In view of our Phase II factor analysis results and our revisions to the concern/distress items, we expected that intercorrelations among the final 30 SSS-W items would demonstrate a clear, five-factor structure. To evaluate this, we first conducted a principal components analysis using the combined sample of FSD and control women. The five factors accounted for 63% of the total item variance. The pattern of factor loadings in the combined sample corresponded clearly to the scale assignments described in Phase II: all items loaded most highly on their assigned factors with the exception of two Contentment items, one of which loaded most highly on the Relational Concern factor (“I feel I don’t have enough emotional closeness”) while the other loaded most highly on the Personal Concern factor (“I don’t have any problems or concerns about sex”). One Personal Concern item cross-loaded highly on the Compatibility factor (“I may have an affair”).

Next, using only the data for FSD women, we conducted a principal components analysis on the SSS-W item intercorrelations, extracting five factors and rotating the factors to oblique simple structure via the direct oblimin method. Item loadings of the resulting five factors are presented in Table 3. The five factors accounted for 57% of the total item variance. The first four factors were similar to those obtained in Phase II for sexually functional women, although the global sexual Contentment factor is less well defined here, and two of the Communication items referring to “discussing sex” loaded more highly on the Contentment factor than on the Communication factor. As expected, however, items representing personal concerns defined a different factor from items representing relational concerns, indicating that these sources of sexual dissatisfaction are reasonably distinct among women diagnosed with sexual disorders.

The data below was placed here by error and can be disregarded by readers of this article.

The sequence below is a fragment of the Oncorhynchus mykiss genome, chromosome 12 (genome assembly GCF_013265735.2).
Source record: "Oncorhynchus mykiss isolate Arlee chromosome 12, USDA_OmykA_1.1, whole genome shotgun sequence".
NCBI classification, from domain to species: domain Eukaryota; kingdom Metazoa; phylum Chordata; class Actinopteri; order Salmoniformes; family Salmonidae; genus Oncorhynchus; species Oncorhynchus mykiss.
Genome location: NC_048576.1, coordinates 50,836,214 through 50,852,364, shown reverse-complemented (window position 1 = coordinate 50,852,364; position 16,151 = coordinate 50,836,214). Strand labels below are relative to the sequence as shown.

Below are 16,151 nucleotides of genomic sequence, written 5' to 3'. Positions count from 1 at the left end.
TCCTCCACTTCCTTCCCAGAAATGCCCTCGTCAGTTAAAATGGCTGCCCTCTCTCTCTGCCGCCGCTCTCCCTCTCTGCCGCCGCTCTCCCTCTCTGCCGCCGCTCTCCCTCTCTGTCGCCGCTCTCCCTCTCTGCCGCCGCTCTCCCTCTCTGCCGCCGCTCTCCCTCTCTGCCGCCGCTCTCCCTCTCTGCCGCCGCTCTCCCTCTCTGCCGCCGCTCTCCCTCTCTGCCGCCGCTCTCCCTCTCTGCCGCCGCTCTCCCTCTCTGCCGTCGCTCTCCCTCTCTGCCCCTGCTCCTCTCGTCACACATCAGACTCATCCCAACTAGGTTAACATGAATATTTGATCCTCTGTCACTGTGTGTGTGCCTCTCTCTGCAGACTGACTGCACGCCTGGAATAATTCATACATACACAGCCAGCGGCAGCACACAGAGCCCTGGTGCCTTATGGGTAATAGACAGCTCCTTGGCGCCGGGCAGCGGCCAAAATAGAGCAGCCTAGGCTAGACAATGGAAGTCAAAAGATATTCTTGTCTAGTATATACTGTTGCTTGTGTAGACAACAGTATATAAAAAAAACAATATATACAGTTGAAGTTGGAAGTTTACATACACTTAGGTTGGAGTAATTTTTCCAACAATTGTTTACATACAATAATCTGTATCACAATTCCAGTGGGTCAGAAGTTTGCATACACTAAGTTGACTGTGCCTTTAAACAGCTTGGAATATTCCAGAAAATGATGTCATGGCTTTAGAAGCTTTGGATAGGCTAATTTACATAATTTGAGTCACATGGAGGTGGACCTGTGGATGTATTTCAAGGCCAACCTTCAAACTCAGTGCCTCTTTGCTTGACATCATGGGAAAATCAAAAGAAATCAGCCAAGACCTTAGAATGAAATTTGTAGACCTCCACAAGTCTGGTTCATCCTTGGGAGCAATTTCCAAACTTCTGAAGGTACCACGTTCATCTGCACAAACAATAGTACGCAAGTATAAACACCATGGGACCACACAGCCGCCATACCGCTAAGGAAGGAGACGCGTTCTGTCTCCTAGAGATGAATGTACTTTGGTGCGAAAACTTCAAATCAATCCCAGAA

Table 3
Factor analysis of the Phase III final 30 questions of the SSS-W in women with FSD

Separate domain scales to represent the five factors of Contentment, Communication, Compatibility, Relational Concern, and Personal Concern were scored by summing responses to the six constituent items assigned to each domain (see Table 3). Intercorrelations among the resulting five scales are presented in Table 4. In general, intercorrelations among the scales tended to be lower among FSD women than control group women, suggesting that FSD women had more distinguishable sources of sexual dissatisfaction than sexually functional women. Correlations between Contentment and the remaining domains were moderate to high in magnitude for both FSD and control group women. Correlation between Communication and Compatibility were relatively similar for FSD (r = 0.50) and control group women (r = 0.54). Personal Concern showed a relatively low correlation with Communication and Compatibility among FDS women (r = 0.14 and r = 0.25, respectively) and control group women (r = 0.21 and r = 0.23, respectively). Relational Concern was moderately correlated with Contentment among control group women (r = 0.45), but not among FSD women (r = 0.14).

Table 4
Phase III domain intercorrelations

Reliability

Cronbach’s coefficient alpha for the SSS-W domain and total scales are presented in Table 5. In the combined sample, values exceeded 0.80 for all scales except Communication (0.74). In the FSD and control samples, values exceed 0.80 for all scales except Contentment (0.75 and 0.79, respectively) and Communication (both 0.72). The latter values are moderate but satisfactory for very short scales measuring a reasonably broad range of content.

Table 5
Phase III domain characteristics: Reliability

Test–retest reliability (test stability across time) was assessed by comparing the SSS-W domain and total scores from the first session with those obtained 4–5 weeks later during the second session. As can be seen in Table 5, test–retest reliability was significant and moderately high for all domains among women with FSD (r = 0.62–0.79) and control women (r = 0.58–0.79). The highest test–retest reliability was seen among sexually dysfunctional women for the Relational Concern domain (r = 0.80).